Policy allowing request if it's not from Antarctica

If someone sends a request from the U.S., the condition is met (the request is not from Antarctica). Therefore, the request is allowed. But if someone sends a request from Antarctica, the condition isn't met, and the policy's result is therefore a deny.

You could explicitly deny access from Antarctica by creating a different policy (named Policy A2) as in the following diagram.

        Policy denying request if it's from Antarctica

If this policy applies to a user who sends a request from Antarctica, the condition is met, and the policy's result is therefore a deny.

The distinction between a request being denied by default and an explicit deny in a policy is important. By default, a request is denied, but this can be overridden by an allow. In contrast, if a policy explicitly denies a request, that deny can't be overridden.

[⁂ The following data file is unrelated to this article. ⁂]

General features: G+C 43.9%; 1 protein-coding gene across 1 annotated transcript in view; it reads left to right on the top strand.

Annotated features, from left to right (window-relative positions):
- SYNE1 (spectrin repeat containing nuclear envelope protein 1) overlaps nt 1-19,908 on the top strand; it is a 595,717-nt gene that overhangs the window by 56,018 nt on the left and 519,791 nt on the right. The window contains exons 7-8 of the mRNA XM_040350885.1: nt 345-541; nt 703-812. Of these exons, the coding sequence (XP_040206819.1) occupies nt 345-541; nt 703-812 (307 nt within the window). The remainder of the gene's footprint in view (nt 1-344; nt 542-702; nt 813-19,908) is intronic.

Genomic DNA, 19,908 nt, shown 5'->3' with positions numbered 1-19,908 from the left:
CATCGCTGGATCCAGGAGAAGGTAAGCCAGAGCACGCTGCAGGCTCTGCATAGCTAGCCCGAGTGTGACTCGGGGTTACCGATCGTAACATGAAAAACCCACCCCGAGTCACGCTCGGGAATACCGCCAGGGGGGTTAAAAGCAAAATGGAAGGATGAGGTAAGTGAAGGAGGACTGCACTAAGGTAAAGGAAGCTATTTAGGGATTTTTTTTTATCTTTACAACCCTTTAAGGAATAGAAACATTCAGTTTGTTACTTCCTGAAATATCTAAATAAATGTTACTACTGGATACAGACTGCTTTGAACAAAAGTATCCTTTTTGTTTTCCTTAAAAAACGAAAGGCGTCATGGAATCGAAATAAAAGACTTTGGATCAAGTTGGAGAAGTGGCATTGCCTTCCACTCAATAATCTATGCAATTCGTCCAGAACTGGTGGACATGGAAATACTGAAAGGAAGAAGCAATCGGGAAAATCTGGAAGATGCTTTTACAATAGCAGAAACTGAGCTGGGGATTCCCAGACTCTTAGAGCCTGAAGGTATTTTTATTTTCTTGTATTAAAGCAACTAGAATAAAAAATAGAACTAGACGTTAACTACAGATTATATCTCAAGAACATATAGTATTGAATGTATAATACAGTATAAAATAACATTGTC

For example, let's say there's another policy that allows requests if they arrive on June 1, 2010. How does this policy affect the outcome when evaluated together with the policy that restricts access from Antarctica? We'll compare the outcome when evaluating the date-based policy (we'll call it Policy B) with the preceding policies (A1 and A2). Scenario 1 evaluates Policy A1 with Policy B, and Scenario 2 evaluates Policy A2 with Policy B. The following figure show the results when a request comes in from Antarctica on June 1, 2010.

        Override of deny by default

In Scenario 1, Policy A1 returns a deny because requests are allowed only if they don't come from Antarctica; any other condition (requests that do come from Antarctica) are denied by default. Policy B returns an allow because the request arrives on June 1, 2010. The allow from Policy B overrides the default deny from Policy A1, and the request is therefore allowed.

In Scenario 2, Policy A2 returns an explicit deny, as described earlier in this section. Again, Policy B returns an allow. However, the explicit deny from Policy A2 overrides the allow from Policy B, and the request is therefore denied.